Flag description: three equal horizontal bands of green (top), black, and yellow with a red isosceles triangle based on the hoist side; the black band is edged in white; centred in the triangle is a yellow five-pointed star bearing a crossed rifle and hoe in black super-imposed on an open white book.
Location: Southern Africa, bordering the Mozambique Channel, between South Africa and Tanzania.
Geographic coordinates: 18 15 S, 35 00 E
Climate: tropical to subtropical
Independence: 25 June 1975 (from Portugal).
Capital City: Maputo.
Head of State: President Joaquim Alberto CHISSANO.
Area: 801,590 sq km
Type of Government: republic.
Currency: 1 metical (Mt) = 100 centavos.
Major peoples: indigenous tribal groups 99.66% (Shangaan, Chokwe, Manyika, Sena, Makua, and others), Europeans 0.06%, Euro-Africans 0.2%, Indians 0.08%.
Religion: indigenous beliefs 50%, Christian 30%, Muslim 20%.
Official Language: Portuguese.
Principal Languages: Portuguese, indigenous dialects.
Major Exports: prawns 40%, cashews, cotton, sugar, copra, citrus, coconuts, timber (1997).
History: The area was first inhabited by hunter-gatherers. Nearly 2,000 years ago Bantu-speaking people swept into the region and settled there. The Portuguese explorers who reached what is now Mozambique in 1498 were preceded by Arab traders.
Around 1500, Portugal established coastal
forts and conducted a thriving trade in gold, slaves, and ivory. Fixed
colonial boundaries were drawn around Mozambique in the late 1800s, but
little was done to develop the colony except what was necessary to
facilitate exploitation. In fact, Portugal made no pretense of social
development. By 1975 only 10% of the population was literate, and even
rudimentary bureaucratic and technical skills were rare.
In 1962 the Front for the Liberation of
Mozambique (FRELIMO) was created, and by 1964 an armed campaign against
Portuguese colonial rule was launched. In 1974, after a momentous coup in
Lisbon ended half a century of dictatorship there, Portugal agreed to leave
Mozambique. After a short period of joint rule, Mozambique became fully
independent in 1975. FRELIMO leader Samora MACHEL became president, with
FRELIMO the sole legal party. The constitution established an indirectly
elected legislature as the supreme state institution. In reality, most key
decisions were made by the political bureau of FRELIMO, and FRELIMO elected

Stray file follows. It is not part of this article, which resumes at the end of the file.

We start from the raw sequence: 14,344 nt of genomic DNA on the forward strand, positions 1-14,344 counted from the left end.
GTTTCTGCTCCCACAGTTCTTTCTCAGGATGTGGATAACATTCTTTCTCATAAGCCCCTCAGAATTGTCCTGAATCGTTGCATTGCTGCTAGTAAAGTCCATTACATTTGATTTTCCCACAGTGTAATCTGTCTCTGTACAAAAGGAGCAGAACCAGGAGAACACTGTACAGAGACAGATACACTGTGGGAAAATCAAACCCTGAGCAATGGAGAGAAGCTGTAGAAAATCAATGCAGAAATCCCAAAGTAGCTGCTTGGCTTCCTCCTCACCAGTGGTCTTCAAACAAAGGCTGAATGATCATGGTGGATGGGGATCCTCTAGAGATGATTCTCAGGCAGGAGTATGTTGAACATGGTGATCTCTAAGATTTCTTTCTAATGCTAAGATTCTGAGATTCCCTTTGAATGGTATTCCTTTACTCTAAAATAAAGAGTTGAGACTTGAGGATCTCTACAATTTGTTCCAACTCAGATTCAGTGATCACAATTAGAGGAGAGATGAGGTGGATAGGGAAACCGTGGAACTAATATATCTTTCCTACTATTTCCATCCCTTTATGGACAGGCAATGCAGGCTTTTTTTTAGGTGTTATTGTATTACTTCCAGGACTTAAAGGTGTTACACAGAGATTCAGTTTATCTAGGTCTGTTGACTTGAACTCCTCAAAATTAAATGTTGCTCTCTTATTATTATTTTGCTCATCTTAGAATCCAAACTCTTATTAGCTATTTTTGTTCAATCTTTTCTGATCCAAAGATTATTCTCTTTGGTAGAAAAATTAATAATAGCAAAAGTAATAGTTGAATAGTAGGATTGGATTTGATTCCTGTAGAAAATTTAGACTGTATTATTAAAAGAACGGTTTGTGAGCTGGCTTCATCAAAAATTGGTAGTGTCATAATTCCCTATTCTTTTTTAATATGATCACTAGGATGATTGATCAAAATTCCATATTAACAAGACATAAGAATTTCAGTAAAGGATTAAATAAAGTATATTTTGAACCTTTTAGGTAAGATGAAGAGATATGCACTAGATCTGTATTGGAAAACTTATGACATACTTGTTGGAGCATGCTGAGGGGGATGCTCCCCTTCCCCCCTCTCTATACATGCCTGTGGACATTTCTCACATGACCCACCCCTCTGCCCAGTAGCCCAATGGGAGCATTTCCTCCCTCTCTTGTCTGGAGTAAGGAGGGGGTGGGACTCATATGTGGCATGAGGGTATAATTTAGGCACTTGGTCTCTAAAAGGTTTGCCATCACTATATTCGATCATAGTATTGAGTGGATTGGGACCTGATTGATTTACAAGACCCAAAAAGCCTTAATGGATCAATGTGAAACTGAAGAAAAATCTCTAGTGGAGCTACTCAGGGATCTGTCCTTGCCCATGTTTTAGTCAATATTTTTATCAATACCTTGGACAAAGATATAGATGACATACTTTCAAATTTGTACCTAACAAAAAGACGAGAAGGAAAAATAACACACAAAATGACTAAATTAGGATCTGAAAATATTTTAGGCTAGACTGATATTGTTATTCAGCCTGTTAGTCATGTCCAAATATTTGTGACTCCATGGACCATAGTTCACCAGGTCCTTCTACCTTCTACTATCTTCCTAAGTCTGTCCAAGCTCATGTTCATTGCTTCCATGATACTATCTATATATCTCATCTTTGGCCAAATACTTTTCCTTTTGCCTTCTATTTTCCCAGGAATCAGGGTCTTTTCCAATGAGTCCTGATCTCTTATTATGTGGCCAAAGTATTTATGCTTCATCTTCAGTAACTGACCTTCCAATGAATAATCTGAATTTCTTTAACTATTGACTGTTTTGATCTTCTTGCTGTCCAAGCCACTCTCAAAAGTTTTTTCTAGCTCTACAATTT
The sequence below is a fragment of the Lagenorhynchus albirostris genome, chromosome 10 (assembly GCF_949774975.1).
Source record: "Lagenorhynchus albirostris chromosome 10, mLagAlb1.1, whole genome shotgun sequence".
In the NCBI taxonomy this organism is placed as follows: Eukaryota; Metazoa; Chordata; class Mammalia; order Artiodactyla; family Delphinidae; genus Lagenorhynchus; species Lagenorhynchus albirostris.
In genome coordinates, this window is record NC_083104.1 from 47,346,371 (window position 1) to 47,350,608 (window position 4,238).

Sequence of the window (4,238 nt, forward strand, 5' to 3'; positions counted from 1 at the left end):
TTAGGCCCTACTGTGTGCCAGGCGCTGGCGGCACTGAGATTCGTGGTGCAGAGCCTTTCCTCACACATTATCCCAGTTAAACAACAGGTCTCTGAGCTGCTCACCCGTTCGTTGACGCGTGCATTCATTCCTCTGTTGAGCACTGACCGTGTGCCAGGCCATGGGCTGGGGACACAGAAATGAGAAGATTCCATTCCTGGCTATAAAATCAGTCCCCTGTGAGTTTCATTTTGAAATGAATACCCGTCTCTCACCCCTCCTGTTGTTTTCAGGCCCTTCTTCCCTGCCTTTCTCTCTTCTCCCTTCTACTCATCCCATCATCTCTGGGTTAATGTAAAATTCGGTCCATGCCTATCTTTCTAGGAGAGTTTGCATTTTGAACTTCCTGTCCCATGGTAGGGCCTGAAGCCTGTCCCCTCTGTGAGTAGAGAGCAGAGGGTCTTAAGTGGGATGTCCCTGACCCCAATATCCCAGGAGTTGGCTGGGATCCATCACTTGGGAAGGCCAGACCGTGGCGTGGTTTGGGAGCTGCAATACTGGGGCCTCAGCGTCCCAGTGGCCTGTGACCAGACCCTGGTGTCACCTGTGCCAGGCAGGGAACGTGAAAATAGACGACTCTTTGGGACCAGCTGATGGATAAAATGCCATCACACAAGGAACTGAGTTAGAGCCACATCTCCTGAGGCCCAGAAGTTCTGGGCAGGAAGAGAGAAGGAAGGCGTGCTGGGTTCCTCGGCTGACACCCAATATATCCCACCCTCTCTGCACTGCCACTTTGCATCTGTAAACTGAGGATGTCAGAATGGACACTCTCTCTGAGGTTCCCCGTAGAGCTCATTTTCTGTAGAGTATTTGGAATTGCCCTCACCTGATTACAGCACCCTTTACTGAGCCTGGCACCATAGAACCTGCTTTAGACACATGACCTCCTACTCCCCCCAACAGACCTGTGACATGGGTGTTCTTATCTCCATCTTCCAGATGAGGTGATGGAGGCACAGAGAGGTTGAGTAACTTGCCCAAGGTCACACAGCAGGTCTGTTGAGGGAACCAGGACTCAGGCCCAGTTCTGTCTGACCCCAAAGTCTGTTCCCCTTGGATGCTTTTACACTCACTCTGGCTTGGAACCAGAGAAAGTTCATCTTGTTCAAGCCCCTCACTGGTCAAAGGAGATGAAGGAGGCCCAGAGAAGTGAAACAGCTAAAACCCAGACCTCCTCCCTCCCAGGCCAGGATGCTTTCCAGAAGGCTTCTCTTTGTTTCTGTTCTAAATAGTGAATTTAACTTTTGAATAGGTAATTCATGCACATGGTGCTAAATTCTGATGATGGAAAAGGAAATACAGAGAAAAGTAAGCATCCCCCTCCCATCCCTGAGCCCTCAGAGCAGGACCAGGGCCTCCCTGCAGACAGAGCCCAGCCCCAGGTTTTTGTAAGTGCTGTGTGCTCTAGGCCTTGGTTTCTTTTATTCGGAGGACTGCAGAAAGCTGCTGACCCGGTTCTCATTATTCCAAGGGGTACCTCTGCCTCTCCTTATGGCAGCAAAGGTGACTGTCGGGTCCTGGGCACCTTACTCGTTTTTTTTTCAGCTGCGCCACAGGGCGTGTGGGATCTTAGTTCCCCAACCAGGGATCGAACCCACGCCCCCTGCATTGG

Independence presented the new government with a daunting array of social and economic problems and few institutions equipped to address them. As the government later conceded, it committed some disastrous blunders, especially in economic policy, but it made impressive headway in health care and education. It also provided crucial support to rebel opponents of the white supremacist regime in Rhodesia (now Zimbabwe).
In response, Rhodesia created the Mozambique National Resistance (RENAMO) to attack rebel bases in Mozambique. When Zimbabwe gained black majority rule in 1980, South Africa adopted RENAMO, which embarked on a campaign of violence calculated to destabilize Mozambique and end its support for opponents of South Africa's regime.
1984, faced with a ruined economy and unable to suppress RENAMO, Mozambique
signed a non aggression pact with South Africa. Mozambique kept the
agreement, but South Africa continued to aid RENAMO for several more years.
President Machel died in a 1986 plane crash and was replaced without incident by Joaquim A. Chissano. In 1990 the name of the country was changed from the People's Republic of Mozambique to Republic of Mozambique, and a new constitution was adopted. It abandoned Marxist-Leninism and provided for a multiparty system of government headed by a president directly elected by universal suffrage to a maximum of two 5-year terms. Members of the legislature, renamed the Assembly of the Republic, were also to be directly elected to 5-year terms.
Also in 1990, the government and RENAMO signed a limited cease-fire accord along the Beira corridor and the railroad from Zimbabwe to Maputo. In March 1992 the two sides signed a protocol on a future system of proportional representation, with elections to take place one year after the signing of a nationwide cease-fire.
In August, Chissano and RENAMO leader Afonso Dhlakama met face-to-face for the first time and signed an accord, effective on Oct. 1, 1992, calling for a cease-fire and democratic elections. Even if the war were brought to an end, however, the nation's problems remained formidable. International criticism was heard early in 1993 regarding the slow pace of the implementation of the terms of the peace treaty.